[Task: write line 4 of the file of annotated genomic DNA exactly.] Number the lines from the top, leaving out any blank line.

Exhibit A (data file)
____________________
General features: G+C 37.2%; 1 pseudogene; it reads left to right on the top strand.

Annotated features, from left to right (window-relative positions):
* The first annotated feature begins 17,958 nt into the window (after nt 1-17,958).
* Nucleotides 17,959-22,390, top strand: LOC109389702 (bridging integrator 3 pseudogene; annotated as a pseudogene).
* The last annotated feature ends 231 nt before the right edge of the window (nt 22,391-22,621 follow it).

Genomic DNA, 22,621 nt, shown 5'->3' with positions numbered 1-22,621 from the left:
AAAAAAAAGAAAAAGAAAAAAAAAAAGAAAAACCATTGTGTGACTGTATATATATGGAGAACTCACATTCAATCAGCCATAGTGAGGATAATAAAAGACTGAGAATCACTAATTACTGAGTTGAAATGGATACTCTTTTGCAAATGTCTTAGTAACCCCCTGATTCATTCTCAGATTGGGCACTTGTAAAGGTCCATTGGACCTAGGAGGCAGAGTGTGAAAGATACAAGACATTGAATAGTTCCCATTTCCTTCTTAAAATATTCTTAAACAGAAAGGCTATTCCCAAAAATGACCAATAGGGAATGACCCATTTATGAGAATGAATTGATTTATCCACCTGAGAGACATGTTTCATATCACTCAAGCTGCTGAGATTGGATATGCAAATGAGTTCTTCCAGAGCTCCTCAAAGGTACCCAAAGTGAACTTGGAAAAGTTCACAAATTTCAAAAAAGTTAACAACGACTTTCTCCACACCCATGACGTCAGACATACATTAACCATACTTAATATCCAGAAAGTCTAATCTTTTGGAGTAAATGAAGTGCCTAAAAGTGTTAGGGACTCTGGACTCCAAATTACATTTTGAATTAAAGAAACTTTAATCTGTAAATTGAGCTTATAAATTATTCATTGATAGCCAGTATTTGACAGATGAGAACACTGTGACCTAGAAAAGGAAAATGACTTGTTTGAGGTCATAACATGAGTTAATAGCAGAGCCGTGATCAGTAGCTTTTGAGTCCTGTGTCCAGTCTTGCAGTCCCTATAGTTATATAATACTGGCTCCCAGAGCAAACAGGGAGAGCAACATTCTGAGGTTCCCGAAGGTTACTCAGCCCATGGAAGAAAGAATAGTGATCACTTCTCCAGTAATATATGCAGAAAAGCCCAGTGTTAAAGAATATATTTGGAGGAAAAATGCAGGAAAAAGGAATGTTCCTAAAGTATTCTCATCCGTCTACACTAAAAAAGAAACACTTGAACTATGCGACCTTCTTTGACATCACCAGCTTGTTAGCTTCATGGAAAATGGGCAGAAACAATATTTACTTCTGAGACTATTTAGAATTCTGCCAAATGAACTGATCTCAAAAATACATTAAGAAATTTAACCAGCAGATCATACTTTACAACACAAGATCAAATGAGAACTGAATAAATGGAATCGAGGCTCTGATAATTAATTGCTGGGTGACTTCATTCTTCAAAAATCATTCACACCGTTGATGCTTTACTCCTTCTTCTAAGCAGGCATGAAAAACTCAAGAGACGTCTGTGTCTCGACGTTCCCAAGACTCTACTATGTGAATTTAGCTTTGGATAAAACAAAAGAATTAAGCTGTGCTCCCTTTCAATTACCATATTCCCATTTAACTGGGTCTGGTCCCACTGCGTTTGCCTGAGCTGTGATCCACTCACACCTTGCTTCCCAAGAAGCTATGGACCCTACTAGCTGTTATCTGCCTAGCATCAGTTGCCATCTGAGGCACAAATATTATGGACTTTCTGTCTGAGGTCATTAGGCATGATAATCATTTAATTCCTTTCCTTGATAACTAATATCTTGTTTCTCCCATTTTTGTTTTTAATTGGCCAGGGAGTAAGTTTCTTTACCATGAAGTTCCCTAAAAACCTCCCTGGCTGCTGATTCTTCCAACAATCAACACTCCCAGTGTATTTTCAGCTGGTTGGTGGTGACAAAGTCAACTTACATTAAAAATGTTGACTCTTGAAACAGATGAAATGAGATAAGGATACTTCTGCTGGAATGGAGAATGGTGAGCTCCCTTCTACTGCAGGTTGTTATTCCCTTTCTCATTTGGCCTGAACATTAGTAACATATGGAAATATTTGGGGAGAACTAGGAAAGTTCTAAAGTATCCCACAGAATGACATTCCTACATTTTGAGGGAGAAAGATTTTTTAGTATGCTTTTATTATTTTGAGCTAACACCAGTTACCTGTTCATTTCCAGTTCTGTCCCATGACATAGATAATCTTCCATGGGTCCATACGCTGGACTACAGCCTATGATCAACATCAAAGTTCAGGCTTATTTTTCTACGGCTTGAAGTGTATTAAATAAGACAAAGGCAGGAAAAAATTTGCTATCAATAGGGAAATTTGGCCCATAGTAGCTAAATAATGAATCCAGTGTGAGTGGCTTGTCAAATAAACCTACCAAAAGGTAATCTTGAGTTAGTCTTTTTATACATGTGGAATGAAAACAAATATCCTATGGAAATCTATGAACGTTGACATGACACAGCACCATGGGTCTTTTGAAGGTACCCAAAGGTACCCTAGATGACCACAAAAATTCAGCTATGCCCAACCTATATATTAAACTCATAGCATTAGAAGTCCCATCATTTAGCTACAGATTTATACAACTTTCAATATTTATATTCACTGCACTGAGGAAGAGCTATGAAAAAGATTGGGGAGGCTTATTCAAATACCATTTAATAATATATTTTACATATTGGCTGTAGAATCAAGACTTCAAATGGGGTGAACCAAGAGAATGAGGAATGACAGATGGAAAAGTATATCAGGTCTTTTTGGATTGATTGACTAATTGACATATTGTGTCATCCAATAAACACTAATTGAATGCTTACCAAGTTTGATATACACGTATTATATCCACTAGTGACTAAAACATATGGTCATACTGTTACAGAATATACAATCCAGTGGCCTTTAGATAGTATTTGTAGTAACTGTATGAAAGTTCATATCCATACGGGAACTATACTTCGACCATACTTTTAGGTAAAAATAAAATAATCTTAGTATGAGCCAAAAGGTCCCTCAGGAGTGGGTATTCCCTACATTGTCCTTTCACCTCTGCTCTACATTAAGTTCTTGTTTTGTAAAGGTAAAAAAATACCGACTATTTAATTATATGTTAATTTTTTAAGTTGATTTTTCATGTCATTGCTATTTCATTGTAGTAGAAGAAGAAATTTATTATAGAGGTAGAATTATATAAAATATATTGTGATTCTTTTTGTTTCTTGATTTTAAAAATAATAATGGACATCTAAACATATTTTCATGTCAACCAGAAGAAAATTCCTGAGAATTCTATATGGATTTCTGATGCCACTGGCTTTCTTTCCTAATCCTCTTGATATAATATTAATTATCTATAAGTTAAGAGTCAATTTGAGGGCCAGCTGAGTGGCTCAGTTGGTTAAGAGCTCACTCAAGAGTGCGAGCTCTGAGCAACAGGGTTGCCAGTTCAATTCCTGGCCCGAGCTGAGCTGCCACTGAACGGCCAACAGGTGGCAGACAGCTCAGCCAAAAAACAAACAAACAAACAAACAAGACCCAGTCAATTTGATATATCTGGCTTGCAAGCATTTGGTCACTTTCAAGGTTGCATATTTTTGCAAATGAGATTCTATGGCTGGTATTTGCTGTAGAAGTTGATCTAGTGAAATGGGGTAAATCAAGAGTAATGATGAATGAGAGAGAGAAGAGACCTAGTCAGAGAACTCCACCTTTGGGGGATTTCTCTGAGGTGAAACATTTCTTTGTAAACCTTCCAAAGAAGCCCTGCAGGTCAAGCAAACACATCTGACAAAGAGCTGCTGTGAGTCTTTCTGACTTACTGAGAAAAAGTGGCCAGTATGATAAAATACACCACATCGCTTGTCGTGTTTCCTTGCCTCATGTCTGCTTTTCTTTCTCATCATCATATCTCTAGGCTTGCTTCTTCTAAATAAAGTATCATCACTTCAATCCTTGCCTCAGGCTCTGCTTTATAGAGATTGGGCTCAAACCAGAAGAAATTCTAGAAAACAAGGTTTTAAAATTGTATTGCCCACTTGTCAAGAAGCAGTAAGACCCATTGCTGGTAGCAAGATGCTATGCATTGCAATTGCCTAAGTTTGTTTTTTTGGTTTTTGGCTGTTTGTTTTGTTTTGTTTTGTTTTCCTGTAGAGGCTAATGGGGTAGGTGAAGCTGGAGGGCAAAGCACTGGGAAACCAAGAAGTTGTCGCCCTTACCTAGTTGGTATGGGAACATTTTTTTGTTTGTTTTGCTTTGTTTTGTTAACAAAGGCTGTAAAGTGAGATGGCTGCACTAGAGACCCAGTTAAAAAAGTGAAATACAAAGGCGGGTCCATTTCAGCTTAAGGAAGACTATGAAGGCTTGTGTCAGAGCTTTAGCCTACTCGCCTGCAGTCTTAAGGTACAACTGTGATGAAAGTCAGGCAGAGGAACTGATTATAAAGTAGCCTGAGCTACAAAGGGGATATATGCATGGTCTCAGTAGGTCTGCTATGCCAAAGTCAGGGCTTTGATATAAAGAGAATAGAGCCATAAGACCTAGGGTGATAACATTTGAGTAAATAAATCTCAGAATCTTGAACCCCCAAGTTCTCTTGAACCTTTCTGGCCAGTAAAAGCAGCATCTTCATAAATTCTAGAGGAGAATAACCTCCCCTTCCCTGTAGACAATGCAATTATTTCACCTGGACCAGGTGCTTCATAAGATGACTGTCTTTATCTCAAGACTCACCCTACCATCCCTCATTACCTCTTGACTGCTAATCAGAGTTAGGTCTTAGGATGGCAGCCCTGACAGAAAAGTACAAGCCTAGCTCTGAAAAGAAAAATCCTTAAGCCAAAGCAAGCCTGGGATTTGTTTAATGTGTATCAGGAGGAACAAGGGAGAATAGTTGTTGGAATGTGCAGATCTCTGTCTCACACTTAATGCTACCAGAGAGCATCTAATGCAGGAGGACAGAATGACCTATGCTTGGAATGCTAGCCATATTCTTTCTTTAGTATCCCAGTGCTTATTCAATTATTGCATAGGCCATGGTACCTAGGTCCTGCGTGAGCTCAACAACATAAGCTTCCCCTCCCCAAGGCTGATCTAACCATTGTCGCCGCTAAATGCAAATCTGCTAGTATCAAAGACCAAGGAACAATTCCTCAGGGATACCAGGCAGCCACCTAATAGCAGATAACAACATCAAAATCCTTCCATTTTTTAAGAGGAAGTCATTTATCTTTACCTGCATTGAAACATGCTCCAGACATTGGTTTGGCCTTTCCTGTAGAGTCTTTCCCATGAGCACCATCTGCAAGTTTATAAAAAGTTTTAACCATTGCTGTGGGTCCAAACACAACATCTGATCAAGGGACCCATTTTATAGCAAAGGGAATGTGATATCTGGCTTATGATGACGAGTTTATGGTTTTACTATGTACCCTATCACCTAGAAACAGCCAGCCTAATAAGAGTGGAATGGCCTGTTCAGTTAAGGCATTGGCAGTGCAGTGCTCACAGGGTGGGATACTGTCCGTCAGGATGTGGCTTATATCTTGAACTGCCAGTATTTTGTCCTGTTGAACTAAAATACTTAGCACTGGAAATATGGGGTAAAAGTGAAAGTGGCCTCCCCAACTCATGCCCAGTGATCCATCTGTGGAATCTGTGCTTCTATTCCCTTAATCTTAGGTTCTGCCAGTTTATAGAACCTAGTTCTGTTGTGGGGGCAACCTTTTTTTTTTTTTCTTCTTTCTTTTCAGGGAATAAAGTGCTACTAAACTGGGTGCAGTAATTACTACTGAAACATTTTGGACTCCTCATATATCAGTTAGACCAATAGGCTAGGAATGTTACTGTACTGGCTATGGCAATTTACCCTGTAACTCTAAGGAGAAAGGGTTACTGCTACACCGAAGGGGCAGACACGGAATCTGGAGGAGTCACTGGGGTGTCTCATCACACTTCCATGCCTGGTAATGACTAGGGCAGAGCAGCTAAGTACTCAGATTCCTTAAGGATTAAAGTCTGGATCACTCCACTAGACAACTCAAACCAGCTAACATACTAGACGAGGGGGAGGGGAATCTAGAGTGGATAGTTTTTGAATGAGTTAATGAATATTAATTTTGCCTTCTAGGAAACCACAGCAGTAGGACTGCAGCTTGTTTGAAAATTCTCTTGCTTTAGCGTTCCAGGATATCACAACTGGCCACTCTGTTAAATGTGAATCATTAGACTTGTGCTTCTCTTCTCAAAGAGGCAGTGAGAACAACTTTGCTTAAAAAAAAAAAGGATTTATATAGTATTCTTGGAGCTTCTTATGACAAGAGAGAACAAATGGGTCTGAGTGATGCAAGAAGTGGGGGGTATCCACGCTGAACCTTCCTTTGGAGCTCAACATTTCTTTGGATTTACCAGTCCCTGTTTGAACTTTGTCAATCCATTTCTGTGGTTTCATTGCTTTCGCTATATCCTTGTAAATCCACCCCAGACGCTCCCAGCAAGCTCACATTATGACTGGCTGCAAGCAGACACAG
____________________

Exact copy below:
* Nucleotides 17,959-22,390, top strand: LOC109389702 (bridging integrator 3 pseudogene; annotated as a pseudogene).